And rest you soon shall find."

To a room where three young ladies sat,

The child was quickly led;

"Piety, Prudence, and Charity,"

To herself she softly said.

"What is your mane, my little dear?"

Said the eldest of the three,

Whom Marian, in her secret thought,

Had christened Piety.

"We'll send a servant to your friends,

How uneasy they must be!"

Admiringlly she watched the child,

Who, indeed, was fair to see;

Around her bright and lovely face

Fell waves of auburn hair.

As modestly she told her name,

With whom she lived and where.

"How did you lose your way, my love?"

She gently raised her head,

"I do not think I've lost my way,"

The little Pilgrim said.

"This is the Palace Beautiful,

May I stay here to-night?"

They smiled and said, "We're glad our house

Finds favor in your sight:--

"Yes, gladly will we keep you here,

For many nights to come."

"Thank you," said Marian, "but I soon

Must seek my heavenly home.

The valley of the Shadow of Death

Is near this house, I know"--

She stopped, for she saw, with great surprise,

Their tears began to flow.

She little thought the mourning dress,

Which all the ladies wore,

Was for one whom they had dearly loved,

And should see on earth no more.

Their brother had been called away,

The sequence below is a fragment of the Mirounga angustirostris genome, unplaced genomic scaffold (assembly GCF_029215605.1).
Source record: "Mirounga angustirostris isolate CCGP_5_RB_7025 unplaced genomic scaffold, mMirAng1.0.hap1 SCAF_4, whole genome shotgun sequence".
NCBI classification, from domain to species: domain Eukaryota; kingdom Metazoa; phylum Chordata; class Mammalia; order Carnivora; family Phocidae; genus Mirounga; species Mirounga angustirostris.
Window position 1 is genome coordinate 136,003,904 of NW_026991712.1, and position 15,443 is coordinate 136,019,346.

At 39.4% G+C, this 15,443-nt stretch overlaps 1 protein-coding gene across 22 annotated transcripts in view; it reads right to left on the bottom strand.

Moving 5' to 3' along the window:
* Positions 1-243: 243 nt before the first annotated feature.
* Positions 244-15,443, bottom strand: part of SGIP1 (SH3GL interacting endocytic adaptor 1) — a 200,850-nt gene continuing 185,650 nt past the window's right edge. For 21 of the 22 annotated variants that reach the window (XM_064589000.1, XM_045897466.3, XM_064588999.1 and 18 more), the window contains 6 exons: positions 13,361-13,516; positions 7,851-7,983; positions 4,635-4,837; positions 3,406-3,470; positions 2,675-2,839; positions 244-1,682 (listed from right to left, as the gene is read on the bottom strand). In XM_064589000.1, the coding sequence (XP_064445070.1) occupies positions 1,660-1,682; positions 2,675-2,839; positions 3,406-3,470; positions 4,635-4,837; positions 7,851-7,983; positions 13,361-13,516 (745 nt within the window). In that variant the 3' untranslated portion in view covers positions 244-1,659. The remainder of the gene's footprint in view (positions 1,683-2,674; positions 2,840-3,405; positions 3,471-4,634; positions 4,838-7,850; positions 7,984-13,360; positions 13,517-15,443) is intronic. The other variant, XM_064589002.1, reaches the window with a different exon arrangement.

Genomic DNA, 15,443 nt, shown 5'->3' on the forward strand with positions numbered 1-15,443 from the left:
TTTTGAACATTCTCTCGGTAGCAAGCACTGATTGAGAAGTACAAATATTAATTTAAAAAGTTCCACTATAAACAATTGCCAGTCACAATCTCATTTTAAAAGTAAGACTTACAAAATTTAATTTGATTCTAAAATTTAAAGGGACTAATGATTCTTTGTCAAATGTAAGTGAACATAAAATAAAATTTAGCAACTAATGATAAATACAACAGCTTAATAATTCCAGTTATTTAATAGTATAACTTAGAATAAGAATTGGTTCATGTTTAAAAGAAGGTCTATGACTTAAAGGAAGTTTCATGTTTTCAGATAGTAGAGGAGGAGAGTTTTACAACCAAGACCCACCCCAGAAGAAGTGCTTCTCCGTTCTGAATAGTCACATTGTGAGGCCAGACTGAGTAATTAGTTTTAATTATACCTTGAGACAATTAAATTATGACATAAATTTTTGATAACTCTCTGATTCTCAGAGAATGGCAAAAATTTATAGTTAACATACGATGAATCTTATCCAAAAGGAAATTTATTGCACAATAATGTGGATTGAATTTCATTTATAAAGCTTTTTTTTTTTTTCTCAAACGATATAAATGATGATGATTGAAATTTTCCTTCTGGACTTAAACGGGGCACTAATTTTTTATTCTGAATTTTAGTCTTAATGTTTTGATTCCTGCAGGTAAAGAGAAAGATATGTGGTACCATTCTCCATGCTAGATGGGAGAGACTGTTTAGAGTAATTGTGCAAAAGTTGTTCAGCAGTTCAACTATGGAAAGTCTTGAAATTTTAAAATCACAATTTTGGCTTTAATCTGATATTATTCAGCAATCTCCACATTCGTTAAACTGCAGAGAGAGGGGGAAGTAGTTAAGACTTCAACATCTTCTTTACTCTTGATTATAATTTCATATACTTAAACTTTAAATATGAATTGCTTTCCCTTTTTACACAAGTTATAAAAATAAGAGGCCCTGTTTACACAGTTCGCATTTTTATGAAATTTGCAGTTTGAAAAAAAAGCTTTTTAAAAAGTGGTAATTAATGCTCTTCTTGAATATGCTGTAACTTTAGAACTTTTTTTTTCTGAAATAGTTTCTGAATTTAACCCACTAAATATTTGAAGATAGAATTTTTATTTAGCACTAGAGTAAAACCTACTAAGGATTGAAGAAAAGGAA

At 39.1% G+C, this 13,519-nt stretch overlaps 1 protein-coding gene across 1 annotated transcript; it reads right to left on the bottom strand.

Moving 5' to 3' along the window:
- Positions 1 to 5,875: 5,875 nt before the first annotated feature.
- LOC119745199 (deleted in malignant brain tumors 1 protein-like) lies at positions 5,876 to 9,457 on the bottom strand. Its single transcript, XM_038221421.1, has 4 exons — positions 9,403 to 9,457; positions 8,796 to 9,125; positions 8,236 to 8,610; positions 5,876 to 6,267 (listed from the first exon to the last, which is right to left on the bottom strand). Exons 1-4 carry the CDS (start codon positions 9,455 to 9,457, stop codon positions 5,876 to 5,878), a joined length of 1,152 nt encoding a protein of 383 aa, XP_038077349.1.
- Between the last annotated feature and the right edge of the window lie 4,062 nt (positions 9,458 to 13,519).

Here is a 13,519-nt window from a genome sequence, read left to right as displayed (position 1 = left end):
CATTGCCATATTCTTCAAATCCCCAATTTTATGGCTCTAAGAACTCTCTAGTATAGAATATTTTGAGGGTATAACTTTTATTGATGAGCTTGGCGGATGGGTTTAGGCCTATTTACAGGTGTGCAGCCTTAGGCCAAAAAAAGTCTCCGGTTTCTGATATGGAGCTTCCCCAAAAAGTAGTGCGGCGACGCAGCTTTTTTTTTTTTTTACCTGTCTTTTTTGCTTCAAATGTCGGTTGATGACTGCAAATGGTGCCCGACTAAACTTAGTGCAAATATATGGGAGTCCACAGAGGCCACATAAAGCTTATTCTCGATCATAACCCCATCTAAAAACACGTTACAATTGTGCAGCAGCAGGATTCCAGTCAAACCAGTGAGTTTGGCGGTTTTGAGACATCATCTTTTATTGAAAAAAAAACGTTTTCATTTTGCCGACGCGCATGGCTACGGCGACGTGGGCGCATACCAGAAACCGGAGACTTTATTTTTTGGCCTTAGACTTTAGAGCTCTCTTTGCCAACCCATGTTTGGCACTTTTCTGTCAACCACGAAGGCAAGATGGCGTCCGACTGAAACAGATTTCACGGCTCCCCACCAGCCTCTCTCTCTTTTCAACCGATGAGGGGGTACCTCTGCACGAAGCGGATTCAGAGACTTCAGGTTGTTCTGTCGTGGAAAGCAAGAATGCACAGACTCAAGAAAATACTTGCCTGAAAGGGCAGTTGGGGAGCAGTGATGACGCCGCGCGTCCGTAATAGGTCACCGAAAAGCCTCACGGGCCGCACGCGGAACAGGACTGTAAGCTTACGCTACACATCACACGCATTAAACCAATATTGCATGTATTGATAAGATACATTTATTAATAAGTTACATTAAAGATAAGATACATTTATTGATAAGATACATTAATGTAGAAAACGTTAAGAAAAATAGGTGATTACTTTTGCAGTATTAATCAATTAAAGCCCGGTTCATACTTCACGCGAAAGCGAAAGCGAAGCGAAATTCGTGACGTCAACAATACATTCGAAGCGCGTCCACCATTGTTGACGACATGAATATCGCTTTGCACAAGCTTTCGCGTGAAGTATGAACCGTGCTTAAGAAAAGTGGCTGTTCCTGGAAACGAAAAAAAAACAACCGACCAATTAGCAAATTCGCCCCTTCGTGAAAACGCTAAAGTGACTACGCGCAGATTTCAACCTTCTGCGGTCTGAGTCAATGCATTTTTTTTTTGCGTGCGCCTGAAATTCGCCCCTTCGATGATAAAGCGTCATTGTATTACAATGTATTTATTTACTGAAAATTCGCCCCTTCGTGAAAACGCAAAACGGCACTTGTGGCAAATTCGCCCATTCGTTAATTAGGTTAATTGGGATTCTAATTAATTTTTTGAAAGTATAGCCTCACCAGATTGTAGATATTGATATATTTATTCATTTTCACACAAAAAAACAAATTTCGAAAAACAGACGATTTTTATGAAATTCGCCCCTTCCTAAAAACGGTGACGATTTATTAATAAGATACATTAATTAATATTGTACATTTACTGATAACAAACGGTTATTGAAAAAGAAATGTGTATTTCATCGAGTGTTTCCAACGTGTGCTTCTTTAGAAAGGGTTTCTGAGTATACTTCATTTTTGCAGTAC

Their brightest and their best;

No wonder, then, that Marian's words

Roused grief in every breast.

Sobs only for awhile were heard;

At length the ladies said,

"My, love, you have reminded us

Of our loved and early dead;

But this you could not know, my dear,

And it indeed is true;

We are all near to Death's dark door,

Even little girls like you."

"Yes," said the timid, trembling child,

"I know it must be so;

But, ma'am, I hope that Piety

May be with me when I go.

And will you show me your armory,

When you have time to spare?

I hope you have some small enough

For a little girl to wear."

No more she said, for Piety,

As Marian called her, cast

Her arms around the Pilgrim's neck,

The secret's out at last.

"You puzzled all," said Piety;

"But now, I see, you've read

A glorious book, which, unexplained,

Has turned your little head.

"Oh, dearly, when I was a child,

I loved that Pilgrim Tale;

But then mamma explained it well--

And if we can prevail

On your kind aunts to let you stay

Some time with us, my dear,

You shall read that book with my mamma,

And she will make it clear."

Now we'll return to Marian's home,

And see what's passing there.

The servants all had company,

And a merry group they were.

They had not missed our Pilgrim long,

For they knew she oft would play

In that old garden, with a book,

The whole of the livelong day.

"Betty," at last, said the housekeeper,

"Where can Miss Marian be?

Her dinner was in the basket packed,

But, sure, she'll come into tea!"